If you need assistance drafting or reviewing a service contract, please call Meridian Law at (615) 229-7499.
By Miles T. Martindale
Meridian Law recently successfully defended a will contest and challenge to a payable-on-death bank account designation. Meridian represented the daughter and primary caregiver of the decedent (who suffered from numerous chronic health conditions) and was named as the sole payable-on-death (“POD”) beneficiary on multiple bank accounts and who received more favorable treatment under the decedent’s second will. Her brother objected and argued that the decedent lacked capacity at the time of execution of the second will and the POD forms. The Probate Court appointed an administrator ad litem to investigate whether the POD account funds paid to the daughter should be recovered by the Estate. The dispute regarding the POD account and the validity of the second will revolved around whether the decedent had the capacity to name his POD beneficiary and update his will several months prior to his death. Ultimately, the administrator ad litem filed a Petition to Recover Assets of the Estate in an attempt to recover the funds from the POD accounts for the benefit of the Estate.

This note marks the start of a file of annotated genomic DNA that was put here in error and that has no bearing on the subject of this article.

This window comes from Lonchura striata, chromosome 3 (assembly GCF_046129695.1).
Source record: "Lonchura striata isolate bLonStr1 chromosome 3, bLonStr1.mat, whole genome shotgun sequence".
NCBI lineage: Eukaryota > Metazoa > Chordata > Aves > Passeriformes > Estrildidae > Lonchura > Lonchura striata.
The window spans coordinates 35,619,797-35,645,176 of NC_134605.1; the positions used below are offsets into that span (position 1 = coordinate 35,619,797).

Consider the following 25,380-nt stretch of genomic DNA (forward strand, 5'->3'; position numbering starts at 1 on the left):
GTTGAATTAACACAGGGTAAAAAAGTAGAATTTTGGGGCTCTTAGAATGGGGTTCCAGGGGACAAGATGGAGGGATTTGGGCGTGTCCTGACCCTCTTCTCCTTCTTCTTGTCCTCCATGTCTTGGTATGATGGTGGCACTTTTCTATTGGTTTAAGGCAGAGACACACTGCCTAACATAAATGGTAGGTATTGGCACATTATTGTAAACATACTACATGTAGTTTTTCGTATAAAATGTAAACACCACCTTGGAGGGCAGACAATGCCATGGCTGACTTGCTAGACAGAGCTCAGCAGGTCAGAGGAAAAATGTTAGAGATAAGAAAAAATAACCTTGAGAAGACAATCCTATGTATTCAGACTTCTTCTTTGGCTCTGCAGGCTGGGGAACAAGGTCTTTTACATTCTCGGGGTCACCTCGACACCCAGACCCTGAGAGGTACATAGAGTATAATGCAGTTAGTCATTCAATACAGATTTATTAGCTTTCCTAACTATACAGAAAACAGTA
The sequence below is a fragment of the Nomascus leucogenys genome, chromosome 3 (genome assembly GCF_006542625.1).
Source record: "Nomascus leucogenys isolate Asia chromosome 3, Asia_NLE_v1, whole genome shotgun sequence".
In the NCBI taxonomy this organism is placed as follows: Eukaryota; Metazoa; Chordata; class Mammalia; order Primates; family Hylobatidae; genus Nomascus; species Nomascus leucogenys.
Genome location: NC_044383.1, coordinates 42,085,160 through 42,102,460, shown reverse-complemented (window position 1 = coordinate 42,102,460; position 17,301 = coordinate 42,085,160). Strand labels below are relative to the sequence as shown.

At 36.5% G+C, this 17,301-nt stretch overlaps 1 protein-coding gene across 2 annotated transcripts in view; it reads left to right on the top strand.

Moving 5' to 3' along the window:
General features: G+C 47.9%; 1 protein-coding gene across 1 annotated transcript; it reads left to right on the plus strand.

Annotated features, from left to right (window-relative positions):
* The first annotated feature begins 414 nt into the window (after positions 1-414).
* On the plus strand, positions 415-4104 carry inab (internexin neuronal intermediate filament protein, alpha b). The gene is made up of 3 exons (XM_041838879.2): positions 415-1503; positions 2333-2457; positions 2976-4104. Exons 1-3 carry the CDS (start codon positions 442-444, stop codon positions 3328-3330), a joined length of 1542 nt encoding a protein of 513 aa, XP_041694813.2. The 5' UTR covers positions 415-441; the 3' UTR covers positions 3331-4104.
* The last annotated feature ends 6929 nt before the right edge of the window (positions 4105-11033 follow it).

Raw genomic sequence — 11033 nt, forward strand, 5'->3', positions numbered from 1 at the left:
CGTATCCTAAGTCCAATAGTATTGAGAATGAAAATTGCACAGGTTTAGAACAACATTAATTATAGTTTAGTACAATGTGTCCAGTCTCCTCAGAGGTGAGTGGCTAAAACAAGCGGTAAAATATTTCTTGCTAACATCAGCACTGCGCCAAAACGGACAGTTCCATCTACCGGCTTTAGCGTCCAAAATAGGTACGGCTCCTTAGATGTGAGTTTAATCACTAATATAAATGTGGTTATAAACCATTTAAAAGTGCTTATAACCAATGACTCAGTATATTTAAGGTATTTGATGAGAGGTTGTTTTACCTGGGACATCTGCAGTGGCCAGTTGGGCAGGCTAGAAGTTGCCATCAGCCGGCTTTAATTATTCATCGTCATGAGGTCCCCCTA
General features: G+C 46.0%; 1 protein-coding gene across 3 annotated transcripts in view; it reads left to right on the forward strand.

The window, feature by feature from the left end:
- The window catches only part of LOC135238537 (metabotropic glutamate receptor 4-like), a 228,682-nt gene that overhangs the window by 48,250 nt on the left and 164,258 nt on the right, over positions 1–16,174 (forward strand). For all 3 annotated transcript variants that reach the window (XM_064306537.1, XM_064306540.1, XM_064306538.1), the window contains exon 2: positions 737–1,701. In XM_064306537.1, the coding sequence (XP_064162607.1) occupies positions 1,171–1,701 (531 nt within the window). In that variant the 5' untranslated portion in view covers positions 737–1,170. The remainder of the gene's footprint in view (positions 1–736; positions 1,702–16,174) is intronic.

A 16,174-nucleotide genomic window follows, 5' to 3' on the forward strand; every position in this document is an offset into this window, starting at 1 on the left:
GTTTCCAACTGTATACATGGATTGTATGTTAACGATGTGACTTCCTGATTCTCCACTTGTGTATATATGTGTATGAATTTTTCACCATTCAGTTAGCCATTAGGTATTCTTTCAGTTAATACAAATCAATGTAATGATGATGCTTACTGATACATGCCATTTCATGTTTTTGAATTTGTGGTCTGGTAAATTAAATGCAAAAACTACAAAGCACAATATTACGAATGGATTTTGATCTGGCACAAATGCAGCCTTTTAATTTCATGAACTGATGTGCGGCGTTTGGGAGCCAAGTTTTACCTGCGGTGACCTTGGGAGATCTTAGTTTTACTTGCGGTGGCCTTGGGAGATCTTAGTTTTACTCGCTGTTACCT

When the administrator ad litem and the sibling’s attorney took the depositions of two of the decedent’s medical providers, it became apparent that although decedent was chronically ill and getting worse over time, they could not say he did not know who his heirs were or ever lost his orientation to self. One of decedent’s providers stated that he had no indication that the decedent did not know the extent of his property or how it should be disposed of. Based on their testimony, Meridian moved for summary judgment on behalf of its client and argued there was no evidence that the decedent lacked capacity at the moment he changed the POD form or executed his second will. Meridian emphasized that his providers were allowing the decedent to make his own medical decisions until shortly before his death. Ultimately, the trial court agreed and held: “It was apparent that the decedent was seriously and chronically ill and suffering from confusion and memory loss in his old age; however, there was no indication that as of December 2014 the decedent did not know: the extent of his property; disposition of his property; his heirs; or his self. Therefore, the court is of the opinion that reasonable minds could not justifiably reach a different conclusion on whether the decedent possessed the required mental capacity required to execute a contract based on the evidence at hand.” (emphasis added)